More than reading the technicality of the book, I prefer to know what the reader thinks about the story.

  • How did you react? 
  • Did it move you, make you laugh, swoon, scream? 
  • Did you want to throw the book across the room? (Happens to me sometimes)

In my review of Where It Began by Lucy Score, this is what I wrote:

Well, damn. I thought I was ready for this.

After all, I already know what happened in the first six books.

But there I was, book in hand. Broken and destroyed. Shattered, then beautifully rebuilt.

I laughed. I grieved. I was gutted. And then, like Phoebe, filled with hope and love.

Sh!t, is someone chopping onions again??

The more honest, the better.

This makes me gauge whether a review is mostly just a personal preference. What didn’t work for them might work for me, and vice versa.

e. Conclusion

Summarize your thoughts and give your final verdict—would you recommend the book?

This is how I wrapped up my book review of Twisted Love:

Did it live up to the hype? It did for me.

Will I recommend this? Yes, if you like the tropes and don’t mind the author’s warning.

jenna ortega saying highly recommend

4.   Add Value to Your Review

A quality book review does more than just critique a book—it offers additional value beyond the book itself. Here’s how you can do that:

  • Recommend Similar Books or Authors: If the book reminds you of other works, mention them. This could be useful for readers who enjoy those similar books.
  • Consider the Book’s Relevance to Current Events: If applicable, discuss how the book reflects or contributes to ongoing societal conversations. This can make your review more interesting and relatable to your readers. Or if it’s a Christmas-themed book, recommend it around the holidays.
  • Discuss the Book’s Impact on You as a Reader: Open up about how the book affected you. Did it change your mind about something? Did it inspire you? Sharing your engagement with the text can make your review more compelling and relatable.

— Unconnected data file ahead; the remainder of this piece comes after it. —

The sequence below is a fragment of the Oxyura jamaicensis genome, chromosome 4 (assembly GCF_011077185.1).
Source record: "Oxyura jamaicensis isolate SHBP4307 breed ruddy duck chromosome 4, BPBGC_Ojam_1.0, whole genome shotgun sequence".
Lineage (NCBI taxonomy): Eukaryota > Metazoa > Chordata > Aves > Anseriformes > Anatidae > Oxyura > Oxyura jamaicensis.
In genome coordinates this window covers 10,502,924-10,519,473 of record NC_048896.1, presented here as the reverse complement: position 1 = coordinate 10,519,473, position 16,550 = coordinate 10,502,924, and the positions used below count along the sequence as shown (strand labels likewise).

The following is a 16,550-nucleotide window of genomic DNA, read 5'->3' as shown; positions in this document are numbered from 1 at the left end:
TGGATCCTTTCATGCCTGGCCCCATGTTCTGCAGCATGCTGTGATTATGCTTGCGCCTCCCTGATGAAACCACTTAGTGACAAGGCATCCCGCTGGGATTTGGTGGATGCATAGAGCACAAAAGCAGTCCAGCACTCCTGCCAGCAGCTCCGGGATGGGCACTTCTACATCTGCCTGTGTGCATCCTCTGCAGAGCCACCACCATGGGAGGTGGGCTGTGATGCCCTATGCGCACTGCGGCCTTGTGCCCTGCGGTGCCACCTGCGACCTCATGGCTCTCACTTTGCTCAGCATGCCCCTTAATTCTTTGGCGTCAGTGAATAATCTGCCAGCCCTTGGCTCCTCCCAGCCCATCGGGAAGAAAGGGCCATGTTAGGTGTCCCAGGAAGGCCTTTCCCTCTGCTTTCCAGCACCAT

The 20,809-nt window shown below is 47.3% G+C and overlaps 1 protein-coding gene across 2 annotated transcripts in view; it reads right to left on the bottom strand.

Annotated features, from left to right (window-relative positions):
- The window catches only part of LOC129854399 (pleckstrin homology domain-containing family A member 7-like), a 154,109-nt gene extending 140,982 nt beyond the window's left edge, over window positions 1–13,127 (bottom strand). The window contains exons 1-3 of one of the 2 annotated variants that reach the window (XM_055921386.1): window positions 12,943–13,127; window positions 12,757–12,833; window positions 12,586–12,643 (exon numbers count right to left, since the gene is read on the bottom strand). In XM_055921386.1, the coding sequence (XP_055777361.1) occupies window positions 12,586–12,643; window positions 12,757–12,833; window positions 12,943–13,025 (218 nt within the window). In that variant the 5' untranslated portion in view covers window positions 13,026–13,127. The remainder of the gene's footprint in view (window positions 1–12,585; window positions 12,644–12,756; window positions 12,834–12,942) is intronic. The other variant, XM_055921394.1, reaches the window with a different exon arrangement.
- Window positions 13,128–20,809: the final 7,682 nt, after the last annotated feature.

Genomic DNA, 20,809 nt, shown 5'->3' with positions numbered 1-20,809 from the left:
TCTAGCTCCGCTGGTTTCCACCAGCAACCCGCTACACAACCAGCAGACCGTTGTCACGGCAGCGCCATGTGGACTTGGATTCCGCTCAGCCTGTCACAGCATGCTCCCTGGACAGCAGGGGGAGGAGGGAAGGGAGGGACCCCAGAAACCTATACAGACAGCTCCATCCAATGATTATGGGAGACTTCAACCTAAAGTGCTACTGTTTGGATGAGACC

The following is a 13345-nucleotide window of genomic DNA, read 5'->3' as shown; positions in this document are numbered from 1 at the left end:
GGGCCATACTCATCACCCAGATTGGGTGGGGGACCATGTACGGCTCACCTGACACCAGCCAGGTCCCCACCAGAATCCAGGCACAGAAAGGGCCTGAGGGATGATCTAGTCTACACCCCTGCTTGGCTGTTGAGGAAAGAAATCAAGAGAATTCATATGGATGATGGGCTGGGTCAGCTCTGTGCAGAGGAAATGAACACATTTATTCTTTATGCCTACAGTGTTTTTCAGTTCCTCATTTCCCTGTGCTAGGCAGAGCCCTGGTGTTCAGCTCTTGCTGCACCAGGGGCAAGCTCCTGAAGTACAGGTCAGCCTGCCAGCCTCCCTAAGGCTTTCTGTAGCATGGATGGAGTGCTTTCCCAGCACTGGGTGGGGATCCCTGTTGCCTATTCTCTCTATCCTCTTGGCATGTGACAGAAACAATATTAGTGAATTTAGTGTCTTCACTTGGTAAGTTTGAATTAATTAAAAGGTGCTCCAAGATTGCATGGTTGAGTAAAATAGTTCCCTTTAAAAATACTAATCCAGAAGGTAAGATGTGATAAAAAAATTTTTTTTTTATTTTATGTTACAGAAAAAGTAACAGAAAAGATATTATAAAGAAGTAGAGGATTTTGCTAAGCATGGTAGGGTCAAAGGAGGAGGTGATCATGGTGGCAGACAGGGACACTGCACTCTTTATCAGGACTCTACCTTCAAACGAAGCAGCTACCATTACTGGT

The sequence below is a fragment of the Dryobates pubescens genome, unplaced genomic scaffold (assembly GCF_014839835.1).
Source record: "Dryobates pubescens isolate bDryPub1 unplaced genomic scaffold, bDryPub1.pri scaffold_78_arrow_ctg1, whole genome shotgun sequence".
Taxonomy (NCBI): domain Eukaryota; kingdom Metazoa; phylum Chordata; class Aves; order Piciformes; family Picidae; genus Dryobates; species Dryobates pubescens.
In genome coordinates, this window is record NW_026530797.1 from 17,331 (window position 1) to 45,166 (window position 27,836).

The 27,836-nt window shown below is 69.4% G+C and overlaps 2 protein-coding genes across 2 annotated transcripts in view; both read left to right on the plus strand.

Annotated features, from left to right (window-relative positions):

You can check some of my book review examples here.

man driving and woman saying you have to go above and beyond in the passenger seat

5.   Edit and Proofread

Writing a book review doesn’t stop once the last word is written. Editing and proofreading are essential steps to shape your review for publication.

  • Check for Grammar, Spelling, and Punctuation: Polish your book review by ensuring it’s free from typographical errors. A clean, error-free review demonstrates attentiveness and professionalism, boosting your credibility as a reviewer.
  • Ensure Clarity and Coherence: Each sentence should flow seamlessly into the next, and your ideas should clearly build upon each other.
  • Get Feedback from Peers, if Possible: Another set of eyes can catch things you might have missed and provide valuable insights. If it’s feasible, have a friend or peer review your review.

new girl misspelled rhythm gif

I used Grammarly for this, and it's yet to fail me. If you want to sign up for Grammarly, please use my referral link. 😉

6.   Select an appropriate rating system

A rating system can add an at-a-glance assessment to complement your honest reaction and detailed review. However, choose one that aligns with your review style and your readers’ expectations.

  • Star Ratings: The most common system, usually 1 to 5 stars. It’s intuitive, simple, and widely recognized by readers. Explain also what makes a book earn such a rating. This is what I use.
  • Numerical Ratings: Similar to star ratings, but typically out of 10. This allows for more nuanced ratings as it provides more options.
  • Letter Grades: This can be useful if your readers know the academic grading system. It ranges typically from an A+ to an F.
  • Descriptors: Instead of numerical or symbolic ratings, you can use words (like “Exceptional,” “Great,” “Good,” “Fair,” and “Poor”) to describe the quality of the book.

overall good job master chef gif

Tips for Writing Engaging Reviews

Ready to start writing a book review that stands out? Here are some tips to help your thoughts shine: